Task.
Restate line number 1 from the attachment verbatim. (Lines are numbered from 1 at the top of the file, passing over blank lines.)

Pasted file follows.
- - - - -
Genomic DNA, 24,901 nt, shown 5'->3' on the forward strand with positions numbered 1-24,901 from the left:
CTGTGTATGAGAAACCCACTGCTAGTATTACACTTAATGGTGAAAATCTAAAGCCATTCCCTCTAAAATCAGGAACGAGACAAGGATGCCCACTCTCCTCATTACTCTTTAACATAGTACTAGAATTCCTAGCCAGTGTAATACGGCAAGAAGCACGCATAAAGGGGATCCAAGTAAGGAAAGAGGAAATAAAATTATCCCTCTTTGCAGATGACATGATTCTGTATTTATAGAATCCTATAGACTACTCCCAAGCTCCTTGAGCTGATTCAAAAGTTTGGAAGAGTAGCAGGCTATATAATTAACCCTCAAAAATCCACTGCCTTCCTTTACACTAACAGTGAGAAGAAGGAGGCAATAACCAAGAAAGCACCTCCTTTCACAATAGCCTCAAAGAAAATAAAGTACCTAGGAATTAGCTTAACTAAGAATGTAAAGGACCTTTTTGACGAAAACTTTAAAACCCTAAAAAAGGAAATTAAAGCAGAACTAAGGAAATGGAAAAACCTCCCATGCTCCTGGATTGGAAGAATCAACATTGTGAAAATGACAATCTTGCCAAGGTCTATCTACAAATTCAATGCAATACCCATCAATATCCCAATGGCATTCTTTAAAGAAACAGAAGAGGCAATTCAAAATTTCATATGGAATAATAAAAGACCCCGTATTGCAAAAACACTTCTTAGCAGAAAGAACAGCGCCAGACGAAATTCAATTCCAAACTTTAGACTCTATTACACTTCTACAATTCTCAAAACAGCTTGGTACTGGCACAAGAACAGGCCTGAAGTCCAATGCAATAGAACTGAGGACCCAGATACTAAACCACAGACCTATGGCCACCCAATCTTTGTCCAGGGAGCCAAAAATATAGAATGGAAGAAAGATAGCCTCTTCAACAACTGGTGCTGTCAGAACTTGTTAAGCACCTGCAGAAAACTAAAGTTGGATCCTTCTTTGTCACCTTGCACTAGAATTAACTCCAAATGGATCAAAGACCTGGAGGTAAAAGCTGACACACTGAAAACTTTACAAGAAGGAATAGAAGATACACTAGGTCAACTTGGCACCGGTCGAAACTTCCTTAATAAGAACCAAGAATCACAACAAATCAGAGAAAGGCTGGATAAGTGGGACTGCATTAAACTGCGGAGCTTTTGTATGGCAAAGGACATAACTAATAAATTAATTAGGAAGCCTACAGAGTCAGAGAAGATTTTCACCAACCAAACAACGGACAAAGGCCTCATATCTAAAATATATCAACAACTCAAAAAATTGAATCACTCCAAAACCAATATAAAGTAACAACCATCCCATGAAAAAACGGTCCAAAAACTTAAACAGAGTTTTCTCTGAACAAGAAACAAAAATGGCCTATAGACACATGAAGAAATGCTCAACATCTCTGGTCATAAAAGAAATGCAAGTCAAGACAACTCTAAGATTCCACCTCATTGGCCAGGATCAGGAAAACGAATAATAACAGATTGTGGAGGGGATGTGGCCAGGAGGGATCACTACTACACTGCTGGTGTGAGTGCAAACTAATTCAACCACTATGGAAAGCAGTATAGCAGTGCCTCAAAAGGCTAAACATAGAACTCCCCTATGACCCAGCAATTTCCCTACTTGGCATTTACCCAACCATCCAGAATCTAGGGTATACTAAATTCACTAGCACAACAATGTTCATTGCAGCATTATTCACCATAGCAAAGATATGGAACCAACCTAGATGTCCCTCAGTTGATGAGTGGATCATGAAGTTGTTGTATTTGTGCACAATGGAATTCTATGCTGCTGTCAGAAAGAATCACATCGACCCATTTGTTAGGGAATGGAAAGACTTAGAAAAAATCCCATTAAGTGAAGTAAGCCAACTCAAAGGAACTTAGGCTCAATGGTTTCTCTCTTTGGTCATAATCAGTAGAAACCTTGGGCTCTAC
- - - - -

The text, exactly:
Genomic DNA, 24,901 nt, shown 5'->3' on the forward strand with positions numbered 1-24,901 from the left: